Wednesday, November 25, 2015

Ground Broken for Hunter's Point South: Phase 2

City officials broke ground this week on the latest phase of a massive affordable housing complex on a 30-acre former industrial site in Long Island City. Hunter’s Point South II will feature 3,000 new apartments on some of the priciest real estate in New York City.

The mega-project — which includes several buildings under phase one — is expected to create 5,000 units of housing when completed.

“This will make it the largest affordable housing development to be built in New York City since the 1970s,” said de Blasio, who attended the ceremonial groundbreaking.

“People want to see big solutions, it doesn’t get bigger than Hunter’s Point South.”

The development was started during the Bloomberg Administration and will include new commercial space and parkland along a stretch of East River waterfront once dominated by factories and warehouses.

But over the last decade, the old factories were demolished and luxury towers were built, luring new tenants with sweeping views of the skyline and a quick commute into Manhattan.

Phase I of the development includes 2,000 units of housing, 925 of which have already been built in the form of two entirely affordable buildings: Hunters Point South Commons and The Crossing.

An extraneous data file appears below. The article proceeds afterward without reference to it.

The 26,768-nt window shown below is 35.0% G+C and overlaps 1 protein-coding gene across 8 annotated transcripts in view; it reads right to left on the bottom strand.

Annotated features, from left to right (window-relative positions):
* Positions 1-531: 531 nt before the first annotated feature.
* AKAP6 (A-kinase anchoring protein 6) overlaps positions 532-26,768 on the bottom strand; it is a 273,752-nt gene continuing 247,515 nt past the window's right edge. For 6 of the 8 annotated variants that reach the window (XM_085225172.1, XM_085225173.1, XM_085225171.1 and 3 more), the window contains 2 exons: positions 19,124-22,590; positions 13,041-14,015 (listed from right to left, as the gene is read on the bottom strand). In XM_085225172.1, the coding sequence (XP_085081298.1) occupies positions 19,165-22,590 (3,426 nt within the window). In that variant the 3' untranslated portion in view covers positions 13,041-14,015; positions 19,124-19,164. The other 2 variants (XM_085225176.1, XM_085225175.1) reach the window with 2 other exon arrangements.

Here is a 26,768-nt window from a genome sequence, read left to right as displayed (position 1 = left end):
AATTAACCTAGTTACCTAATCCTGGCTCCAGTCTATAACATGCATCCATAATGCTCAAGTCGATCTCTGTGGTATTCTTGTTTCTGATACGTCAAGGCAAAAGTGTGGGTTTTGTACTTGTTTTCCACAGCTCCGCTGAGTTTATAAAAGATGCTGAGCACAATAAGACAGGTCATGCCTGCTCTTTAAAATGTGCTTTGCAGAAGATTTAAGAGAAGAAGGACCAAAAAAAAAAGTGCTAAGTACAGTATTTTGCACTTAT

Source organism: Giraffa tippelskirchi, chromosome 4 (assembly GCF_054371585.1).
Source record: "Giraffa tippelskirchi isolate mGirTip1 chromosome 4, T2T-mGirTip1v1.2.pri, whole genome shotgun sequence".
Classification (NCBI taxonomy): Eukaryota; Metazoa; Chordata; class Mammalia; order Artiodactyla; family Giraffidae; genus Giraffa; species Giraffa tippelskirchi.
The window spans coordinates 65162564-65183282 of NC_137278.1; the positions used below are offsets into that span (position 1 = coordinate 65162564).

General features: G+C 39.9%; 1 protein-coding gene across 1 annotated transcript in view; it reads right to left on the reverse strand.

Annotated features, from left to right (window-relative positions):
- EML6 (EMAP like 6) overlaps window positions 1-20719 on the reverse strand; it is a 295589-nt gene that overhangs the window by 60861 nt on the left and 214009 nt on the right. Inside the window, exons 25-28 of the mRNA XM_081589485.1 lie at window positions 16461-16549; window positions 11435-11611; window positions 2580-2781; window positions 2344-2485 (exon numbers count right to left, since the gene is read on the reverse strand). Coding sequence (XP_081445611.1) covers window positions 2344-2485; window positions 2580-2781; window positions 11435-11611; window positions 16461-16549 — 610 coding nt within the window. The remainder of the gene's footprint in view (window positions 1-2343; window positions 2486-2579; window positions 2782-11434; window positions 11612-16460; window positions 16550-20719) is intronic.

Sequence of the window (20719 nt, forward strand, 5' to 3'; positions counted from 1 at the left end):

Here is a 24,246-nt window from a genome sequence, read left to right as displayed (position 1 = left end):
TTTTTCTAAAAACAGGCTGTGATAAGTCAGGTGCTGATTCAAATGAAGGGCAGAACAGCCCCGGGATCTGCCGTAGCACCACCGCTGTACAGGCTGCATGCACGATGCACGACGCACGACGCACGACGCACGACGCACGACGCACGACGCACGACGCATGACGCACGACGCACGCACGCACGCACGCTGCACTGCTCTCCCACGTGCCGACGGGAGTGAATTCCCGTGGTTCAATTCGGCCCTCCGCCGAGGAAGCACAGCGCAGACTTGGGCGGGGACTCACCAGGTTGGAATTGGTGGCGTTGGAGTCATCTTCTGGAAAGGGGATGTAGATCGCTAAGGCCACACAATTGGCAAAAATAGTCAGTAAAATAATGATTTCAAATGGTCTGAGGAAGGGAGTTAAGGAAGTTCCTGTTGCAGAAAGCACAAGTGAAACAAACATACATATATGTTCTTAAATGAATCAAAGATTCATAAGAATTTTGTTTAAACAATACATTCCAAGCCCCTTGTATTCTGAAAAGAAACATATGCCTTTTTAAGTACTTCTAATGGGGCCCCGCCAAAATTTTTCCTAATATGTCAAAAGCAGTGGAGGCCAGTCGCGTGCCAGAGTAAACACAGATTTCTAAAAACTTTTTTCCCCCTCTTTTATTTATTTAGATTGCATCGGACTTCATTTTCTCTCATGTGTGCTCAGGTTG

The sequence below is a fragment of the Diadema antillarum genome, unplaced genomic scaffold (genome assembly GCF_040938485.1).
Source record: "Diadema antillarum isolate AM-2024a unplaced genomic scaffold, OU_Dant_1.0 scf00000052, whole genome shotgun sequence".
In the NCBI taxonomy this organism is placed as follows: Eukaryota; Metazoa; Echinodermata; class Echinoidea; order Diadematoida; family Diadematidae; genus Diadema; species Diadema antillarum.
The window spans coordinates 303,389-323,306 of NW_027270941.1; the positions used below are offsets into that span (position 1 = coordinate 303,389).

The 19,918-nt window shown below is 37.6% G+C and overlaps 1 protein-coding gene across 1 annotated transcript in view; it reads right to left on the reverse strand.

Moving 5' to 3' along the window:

The entire expanse of this 30-acre mega-project has already seen the construction of three schools seating 1,000 students and a 2,300-square-foot urban farm and apiary.

More commercial and community spaces will follow in the second phase. The 11-acre public park, when finished, will include a playground, a waterside promenade, and an elevated cafe plaza.

The city has committed close to $100 million for the second phase of this project as part of the Housing New York plan. That portion of the project is expected to be completed by 2018 followed by housing construction.

The city is working with several architects and developers on the different phases of the project. The residential buildings are being developed by the Related Cos., Monadnock Construction, and Phipps Houses.

De Blasio and others said new units will keep the neighborhood accessible to middle-income families.

For example, a family of four with an income between $24,000 and $33,560 can rent a two-bedroom apartment for $648 while a family of four with an income between $82,903 and $138,435 will be able to rent a two-bedroom apartment for $2,366.

Last year, more than 92,000 people applied for 924 affordable units in the first two buildings in the development.

But Mayor de Blasio said at least 60% of the units will be set aside for low, moderate and middle-income families.

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